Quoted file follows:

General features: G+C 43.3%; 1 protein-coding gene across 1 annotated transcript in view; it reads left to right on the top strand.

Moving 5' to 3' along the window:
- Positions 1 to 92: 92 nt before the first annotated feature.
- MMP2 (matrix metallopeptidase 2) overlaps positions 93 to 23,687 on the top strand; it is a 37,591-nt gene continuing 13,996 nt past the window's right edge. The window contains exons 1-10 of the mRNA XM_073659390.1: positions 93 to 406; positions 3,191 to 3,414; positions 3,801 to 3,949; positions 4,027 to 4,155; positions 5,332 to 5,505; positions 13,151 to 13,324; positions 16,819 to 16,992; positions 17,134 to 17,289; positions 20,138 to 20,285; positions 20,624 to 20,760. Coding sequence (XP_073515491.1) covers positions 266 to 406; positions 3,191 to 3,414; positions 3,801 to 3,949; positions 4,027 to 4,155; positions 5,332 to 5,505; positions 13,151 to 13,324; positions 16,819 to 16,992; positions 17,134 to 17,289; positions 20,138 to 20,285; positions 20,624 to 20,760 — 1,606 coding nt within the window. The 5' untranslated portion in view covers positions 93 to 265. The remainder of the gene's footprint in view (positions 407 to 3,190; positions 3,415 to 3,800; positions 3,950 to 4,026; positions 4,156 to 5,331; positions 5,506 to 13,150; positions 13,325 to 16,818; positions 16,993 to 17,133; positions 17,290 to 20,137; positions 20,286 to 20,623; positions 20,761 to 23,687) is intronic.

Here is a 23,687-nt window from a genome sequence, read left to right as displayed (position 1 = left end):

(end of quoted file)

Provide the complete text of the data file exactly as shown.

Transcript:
General features: G+C 43.3%; 1 protein-coding gene across 1 annotated transcript in view; it reads left to right on the top strand.

Moving 5' to 3' along the window:
- Positions 1 to 92: 92 nt before the first annotated feature.
- MMP2 (matrix metallopeptidase 2) overlaps positions 93 to 23,687 on the top strand; it is a 37,591-nt gene continuing 13,996 nt past the window's right edge. The window contains exons 1-10 of the mRNA XM_073659390.1: positions 93 to 406; positions 3,191 to 3,414; positions 3,801 to 3,949; positions 4,027 to 4,155; positions 5,332 to 5,505; positions 13,151 to 13,324; positions 16,819 to 16,992; positions 17,134 to 17,289; positions 20,138 to 20,285; positions 20,624 to 20,760. Coding sequence (XP_073515491.1) covers positions 266 to 406; positions 3,191 to 3,414; positions 3,801 to 3,949; positions 4,027 to 4,155; positions 5,332 to 5,505; positions 13,151 to 13,324; positions 16,819 to 16,992; positions 17,134 to 17,289; positions 20,138 to 20,285; positions 20,624 to 20,760 — 1,606 coding nt within the window. The 5' untranslated portion in view covers positions 93 to 265. The remainder of the gene's footprint in view (positions 407 to 3,190; positions 3,415 to 3,800; positions 3,950 to 4,026; positions 4,156 to 5,331; positions 5,506 to 13,150; positions 13,325 to 16,818; positions 16,993 to 17,133; positions 17,290 to 20,137; positions 20,286 to 20,623; positions 20,761 to 23,687) is intronic.

Here is a 23,687-nt window from a genome sequence, read left to right as displayed (position 1 = left end):